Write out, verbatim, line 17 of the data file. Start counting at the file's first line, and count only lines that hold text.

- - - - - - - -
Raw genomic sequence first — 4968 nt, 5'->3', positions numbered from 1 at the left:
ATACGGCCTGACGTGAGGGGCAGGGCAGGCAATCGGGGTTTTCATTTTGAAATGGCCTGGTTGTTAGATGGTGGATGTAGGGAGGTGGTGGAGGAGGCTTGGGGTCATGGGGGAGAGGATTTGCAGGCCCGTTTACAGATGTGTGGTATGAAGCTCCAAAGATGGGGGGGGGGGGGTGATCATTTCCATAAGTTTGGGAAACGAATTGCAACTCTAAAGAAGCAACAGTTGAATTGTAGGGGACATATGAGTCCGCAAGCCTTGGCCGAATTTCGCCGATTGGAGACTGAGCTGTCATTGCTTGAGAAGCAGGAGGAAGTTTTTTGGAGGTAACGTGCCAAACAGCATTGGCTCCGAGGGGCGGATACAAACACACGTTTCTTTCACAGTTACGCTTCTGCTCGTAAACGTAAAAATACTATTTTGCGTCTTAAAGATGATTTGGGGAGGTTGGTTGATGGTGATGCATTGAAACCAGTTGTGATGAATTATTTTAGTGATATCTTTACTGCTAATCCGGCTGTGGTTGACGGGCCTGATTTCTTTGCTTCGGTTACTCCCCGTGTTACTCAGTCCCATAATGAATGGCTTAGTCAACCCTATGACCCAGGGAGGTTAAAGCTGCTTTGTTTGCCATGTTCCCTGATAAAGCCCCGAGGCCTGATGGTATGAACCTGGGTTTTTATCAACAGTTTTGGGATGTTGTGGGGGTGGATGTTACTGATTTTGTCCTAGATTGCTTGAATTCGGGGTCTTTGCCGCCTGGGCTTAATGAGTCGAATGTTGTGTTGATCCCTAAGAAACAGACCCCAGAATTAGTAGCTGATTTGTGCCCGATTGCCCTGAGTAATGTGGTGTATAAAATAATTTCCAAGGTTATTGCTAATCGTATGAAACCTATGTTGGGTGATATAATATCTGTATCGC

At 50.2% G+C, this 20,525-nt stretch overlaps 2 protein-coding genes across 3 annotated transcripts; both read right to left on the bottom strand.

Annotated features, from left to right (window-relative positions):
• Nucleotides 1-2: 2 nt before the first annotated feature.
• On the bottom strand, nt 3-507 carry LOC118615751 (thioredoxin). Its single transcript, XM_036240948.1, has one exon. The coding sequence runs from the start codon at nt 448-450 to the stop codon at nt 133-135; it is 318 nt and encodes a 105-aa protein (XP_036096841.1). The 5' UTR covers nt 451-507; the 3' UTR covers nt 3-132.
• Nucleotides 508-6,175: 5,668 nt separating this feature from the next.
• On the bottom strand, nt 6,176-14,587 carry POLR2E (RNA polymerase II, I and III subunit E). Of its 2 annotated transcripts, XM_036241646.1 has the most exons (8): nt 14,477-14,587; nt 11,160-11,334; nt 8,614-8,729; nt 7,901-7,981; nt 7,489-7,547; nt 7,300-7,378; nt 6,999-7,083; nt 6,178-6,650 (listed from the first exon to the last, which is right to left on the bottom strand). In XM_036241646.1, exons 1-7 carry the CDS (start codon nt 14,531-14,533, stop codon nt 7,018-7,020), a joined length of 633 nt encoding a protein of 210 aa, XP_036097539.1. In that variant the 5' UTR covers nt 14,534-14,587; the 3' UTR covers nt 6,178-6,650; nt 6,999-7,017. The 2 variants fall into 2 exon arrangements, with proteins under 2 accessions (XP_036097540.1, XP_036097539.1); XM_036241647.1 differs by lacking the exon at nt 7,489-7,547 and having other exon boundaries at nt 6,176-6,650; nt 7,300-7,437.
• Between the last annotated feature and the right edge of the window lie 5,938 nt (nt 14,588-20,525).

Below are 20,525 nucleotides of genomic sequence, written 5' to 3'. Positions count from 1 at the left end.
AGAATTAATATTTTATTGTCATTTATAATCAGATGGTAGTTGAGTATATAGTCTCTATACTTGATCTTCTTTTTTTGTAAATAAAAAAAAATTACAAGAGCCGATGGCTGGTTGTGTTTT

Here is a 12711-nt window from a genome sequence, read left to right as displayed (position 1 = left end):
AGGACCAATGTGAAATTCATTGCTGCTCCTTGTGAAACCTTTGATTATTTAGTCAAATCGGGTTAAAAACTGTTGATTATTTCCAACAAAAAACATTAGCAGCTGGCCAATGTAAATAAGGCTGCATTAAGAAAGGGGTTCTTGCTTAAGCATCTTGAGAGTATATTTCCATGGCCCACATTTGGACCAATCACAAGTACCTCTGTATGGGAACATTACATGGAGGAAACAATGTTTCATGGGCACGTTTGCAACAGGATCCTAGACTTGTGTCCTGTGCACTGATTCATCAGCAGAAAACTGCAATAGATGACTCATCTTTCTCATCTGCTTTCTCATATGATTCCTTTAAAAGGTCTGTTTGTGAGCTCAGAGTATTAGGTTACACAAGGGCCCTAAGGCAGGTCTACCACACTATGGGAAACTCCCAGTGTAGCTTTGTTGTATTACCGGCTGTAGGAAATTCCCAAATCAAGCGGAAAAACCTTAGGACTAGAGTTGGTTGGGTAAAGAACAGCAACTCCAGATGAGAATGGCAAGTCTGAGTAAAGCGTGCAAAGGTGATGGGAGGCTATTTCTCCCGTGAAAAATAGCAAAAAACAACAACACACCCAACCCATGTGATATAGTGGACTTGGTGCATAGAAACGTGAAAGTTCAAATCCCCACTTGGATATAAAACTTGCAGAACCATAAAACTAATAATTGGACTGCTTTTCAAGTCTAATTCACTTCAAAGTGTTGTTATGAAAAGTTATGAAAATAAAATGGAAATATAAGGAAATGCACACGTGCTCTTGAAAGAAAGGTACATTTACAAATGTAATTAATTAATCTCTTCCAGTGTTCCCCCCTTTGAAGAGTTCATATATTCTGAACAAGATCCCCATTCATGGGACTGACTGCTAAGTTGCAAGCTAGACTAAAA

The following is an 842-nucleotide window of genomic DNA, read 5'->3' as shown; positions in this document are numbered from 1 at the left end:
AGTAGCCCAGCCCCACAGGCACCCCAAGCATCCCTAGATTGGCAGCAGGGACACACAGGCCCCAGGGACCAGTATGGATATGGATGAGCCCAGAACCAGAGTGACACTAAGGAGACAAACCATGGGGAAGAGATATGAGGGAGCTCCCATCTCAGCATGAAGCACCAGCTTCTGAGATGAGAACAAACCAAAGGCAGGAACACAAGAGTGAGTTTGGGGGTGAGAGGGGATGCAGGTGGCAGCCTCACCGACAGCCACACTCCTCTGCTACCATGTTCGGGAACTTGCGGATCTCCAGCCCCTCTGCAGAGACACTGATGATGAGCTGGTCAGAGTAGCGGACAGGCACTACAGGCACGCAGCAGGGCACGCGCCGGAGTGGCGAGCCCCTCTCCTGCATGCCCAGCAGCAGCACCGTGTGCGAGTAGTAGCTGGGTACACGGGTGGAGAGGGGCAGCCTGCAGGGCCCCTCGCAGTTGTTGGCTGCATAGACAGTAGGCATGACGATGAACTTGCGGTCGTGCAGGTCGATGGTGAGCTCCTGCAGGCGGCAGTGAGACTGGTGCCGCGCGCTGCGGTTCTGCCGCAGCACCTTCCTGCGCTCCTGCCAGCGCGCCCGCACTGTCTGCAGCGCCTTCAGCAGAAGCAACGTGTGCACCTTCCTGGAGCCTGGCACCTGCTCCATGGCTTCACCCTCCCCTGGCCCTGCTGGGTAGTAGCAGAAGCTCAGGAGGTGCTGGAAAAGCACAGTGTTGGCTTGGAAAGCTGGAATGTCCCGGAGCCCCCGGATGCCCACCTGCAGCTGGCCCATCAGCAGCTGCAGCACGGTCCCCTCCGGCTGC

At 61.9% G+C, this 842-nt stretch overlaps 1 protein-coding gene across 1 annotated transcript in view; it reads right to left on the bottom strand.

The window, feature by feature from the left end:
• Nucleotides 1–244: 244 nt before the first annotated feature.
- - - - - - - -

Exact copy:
The window, feature by feature from the left end: